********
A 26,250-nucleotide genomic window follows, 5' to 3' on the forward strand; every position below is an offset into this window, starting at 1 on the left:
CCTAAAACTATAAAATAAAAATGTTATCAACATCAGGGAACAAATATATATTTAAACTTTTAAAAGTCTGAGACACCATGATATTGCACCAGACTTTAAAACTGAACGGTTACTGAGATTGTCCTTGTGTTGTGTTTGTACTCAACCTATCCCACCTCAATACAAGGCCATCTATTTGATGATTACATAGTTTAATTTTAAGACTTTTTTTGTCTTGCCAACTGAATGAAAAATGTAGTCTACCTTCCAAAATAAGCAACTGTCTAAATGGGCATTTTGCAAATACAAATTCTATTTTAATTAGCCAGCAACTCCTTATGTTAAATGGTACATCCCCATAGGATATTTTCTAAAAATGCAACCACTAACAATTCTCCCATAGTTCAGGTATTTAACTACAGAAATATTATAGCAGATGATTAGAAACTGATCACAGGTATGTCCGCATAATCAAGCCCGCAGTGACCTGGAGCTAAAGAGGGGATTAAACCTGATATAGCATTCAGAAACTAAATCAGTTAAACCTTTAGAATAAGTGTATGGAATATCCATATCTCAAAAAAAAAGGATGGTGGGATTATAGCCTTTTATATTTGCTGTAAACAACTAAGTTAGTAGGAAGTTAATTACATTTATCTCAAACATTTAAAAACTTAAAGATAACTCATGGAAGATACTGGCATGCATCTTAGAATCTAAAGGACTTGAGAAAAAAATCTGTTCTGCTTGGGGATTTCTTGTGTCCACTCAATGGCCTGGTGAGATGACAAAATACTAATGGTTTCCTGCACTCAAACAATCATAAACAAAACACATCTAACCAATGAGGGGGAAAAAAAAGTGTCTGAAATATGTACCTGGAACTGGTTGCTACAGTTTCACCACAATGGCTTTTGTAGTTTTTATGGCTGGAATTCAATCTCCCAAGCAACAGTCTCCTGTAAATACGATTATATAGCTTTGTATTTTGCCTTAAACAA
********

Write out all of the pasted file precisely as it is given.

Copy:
A 26,250-nucleotide genomic window follows, 5' to 3' on the forward strand; every position below is an offset into this window, starting at 1 on the left:
CCTAAAACTATAAAATAAAAATGTTATCAACATCAGGGAACAAATATATATTTAAACTTTTAAAAGTCTGAGACACCATGATATTGCACCAGACTTTAAAACTGAACGGTTACTGAGATTGTCCTTGTGTTGTGTTTGTACTCAACCTATCCCACCTCAATACAAGGCCATCTATTTGATGATTACATAGTTTAATTTTAAGACTTTTTTTGTCTTGCCAACTGAATGAAAAATGTAGTCTACCTTCCAAAATAAGCAACTGTCTAAATGGGCATTTTGCAAATACAAATTCTATTTTAATTAGCCAGCAACTCCTTATGTTAAATGGTACATCCCCATAGGATATTTTCTAAAAATGCAACCACTAACAATTCTCCCATAGTTCAGGTATTTAACTACAGAAATATTATAGCAGATGATTAGAAACTGATCACAGGTATGTCCGCATAATCAAGCCCGCAGTGACCTGGAGCTAAAGAGGGGATTAAACCTGATATAGCATTCAGAAACTAAATCAGTTAAACCTTTAGAATAAGTGTATGGAATATCCATATCTCAAAAAAAAAGGATGGTGGGATTATAGCCTTTTATATTTGCTGTAAACAACTAAGTTAGTAGGAAGTTAATTACATTTATCTCAAACATTTAAAAACTTAAAGATAACTCATGGAAGATACTGGCATGCATCTTAGAATCTAAAGGACTTGAGAAAAAAATCTGTTCTGCTTGGGGATTTCTTGTGTCCACTCAATGGCCTGGTGAGATGACAAAATACTAATGGTTTCCTGCACTCAAACAATCATAAACAAAACACATCTAACCAATGAGGGGGAAAAAAAAGTGTCTGAAATATGTACCTGGAACTGGTTGCTACAGTTTCACCACAATGGCTTTTGTAGTTTTTATGGCTGGAATTCAATCTCCCAAGCAACAGTCTCCTGTAAATACGATTATATAGCTTTGTATTTTGCCTTAAACAA